The most interesting thing about Vergara v. California may not be the decision itself but the reactions to it.
Andrew Rotherham over at Eduwonk did a great job of summarizing both positive and negative responses. I've been most interested in the rhetorical dances and desperate logical leaps of those who disagree with the court's decision, and I think it's worth going through a few here.
The argument is that, because a Silicon Valley entrepreneur and philanthropist was one of the main funders of StudentsMatter, the lawsuit was merely another arm of the "corporate takeover" of education.
What's strange is that billionaires are usually praised for their philanthropic work, whether it is protecting the environment, promoting marriage equality, or improving the health and welfare of millions of people in Africa. But when it comes to improving education, somehow these people must have evil ulterior motives. Perpetuating this view is both inaccurate and utterly disingenuous. In fact, when you look at StudentsMatter, you'll see that its structure mirrors other successful advocacy/litigation organizations. The problem with StudentsMatter for critics isn't who funded the lawsuit; it's what the lawsuit is targeting.
Vergara has stirred a national dialogue on the whether current school personnel policies help students get the best teachers possible. Policy makers, editorial boards, scholars, and even the U.S. Secretary of Education have weighed in on a collective and meaningful conversation about the need for change. Considering these laws have been on the books for years, the national conversation itself is progress.
And when you consider what these conversations are about, it's hard to argue that some good is not going to come from them. The case against quality-blind layoffs is abundantly clear, a fact that's evident in the lack of a strong defense of LIFO in the criticisms of Vergara. Likewise, the case for tenure reform is strengthened by recent research demonstrating meaningful, positive impacts on the makeup of the teacher workforce. And if everyone agrees that ineffective teachers should be dismissed, why does California make it so darn difficult to do so?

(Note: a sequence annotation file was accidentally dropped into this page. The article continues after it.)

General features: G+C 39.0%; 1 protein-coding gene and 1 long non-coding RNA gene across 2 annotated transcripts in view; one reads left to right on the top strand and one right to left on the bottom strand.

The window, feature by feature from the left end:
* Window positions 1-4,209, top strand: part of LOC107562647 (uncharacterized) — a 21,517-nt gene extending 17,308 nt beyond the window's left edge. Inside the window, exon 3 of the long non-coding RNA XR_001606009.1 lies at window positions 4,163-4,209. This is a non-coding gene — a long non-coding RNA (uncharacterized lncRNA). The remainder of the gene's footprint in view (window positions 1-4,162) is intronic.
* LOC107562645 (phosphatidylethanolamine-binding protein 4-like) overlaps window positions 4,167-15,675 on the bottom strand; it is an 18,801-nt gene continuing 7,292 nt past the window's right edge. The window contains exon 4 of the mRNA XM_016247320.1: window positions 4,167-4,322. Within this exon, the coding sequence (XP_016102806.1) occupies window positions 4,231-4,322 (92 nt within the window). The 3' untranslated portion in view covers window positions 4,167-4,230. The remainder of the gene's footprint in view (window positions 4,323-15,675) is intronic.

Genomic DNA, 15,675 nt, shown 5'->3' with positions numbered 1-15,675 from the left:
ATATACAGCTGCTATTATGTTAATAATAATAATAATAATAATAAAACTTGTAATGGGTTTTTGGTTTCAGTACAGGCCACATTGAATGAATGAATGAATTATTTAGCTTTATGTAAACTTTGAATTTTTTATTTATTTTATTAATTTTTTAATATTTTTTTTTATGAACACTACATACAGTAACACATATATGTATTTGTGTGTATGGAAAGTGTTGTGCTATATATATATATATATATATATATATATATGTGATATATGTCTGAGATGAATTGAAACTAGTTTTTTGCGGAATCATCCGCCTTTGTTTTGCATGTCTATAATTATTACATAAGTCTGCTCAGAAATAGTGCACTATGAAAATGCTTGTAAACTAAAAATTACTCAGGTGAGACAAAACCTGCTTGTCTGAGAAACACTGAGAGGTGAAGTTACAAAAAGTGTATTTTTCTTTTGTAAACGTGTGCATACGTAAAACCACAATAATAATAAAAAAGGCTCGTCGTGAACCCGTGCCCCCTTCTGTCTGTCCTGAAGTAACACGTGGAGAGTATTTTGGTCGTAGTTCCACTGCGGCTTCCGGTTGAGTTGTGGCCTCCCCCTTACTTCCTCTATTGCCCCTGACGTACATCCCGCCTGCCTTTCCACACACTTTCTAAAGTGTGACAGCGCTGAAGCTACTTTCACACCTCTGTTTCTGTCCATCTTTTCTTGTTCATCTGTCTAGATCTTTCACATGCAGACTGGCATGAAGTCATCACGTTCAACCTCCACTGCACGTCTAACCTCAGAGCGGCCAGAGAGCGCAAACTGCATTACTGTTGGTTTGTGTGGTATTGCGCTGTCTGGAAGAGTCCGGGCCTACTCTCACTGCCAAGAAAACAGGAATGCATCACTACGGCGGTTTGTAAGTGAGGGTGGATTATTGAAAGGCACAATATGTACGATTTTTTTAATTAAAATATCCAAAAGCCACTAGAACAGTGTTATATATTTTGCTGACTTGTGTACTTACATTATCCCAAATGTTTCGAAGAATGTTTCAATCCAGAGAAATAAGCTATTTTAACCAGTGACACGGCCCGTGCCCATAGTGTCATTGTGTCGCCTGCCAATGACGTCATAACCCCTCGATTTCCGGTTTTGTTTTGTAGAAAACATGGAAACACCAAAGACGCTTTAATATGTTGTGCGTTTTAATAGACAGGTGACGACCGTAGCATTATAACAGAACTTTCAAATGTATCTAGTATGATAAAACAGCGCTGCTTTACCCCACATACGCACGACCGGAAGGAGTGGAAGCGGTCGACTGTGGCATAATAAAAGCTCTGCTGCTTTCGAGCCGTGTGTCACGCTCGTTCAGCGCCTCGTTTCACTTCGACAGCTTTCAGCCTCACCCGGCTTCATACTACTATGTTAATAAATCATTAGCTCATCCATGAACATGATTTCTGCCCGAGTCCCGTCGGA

A spin-off of the previous argument, this classic pivot acknowledges that California's tenure, dismissal, and layoff statutes are not the best policies for kids, but it still finds fault in the fact that this decision doesn't fix other bad policies or put anything better in place.
This argument is the most fun to me. First, it creates an unrealistic expectation for what a court can do. Courts typically do not put in place better policy; that's not their role. However, it is their role to declare which policies violate constitutional rights. In Vergara, the plaintiffs were not asking the court to write law but to strike down barriers -- in this case, bad laws in California -- that prevent districts and schools from doing the right thing by teachers and students.
Second, saying that Vergara is worthless because the decision doesn't fix poverty, improve school funding, or pay teachers more is a canard. Nobody has suggested that fixing tenure or eliminating LIFO will solve everything, but those policies do need to be changed. Aligning teacher personnel policies with the needs of students is the right and smart thing to do. And besides, you can solve more than one problem at a time. So while policy makers and communities are working to improve the lives and welfare of children outside school, why wouldn't we also work to ensure that all students have great teachers in the classroom?
So have no doubt that what the Vergara opinion has created is the rare opportunity for the California State Legislature to create meaningful, lasting change that will transform California's public education landscape. And the path forward is pretty clear.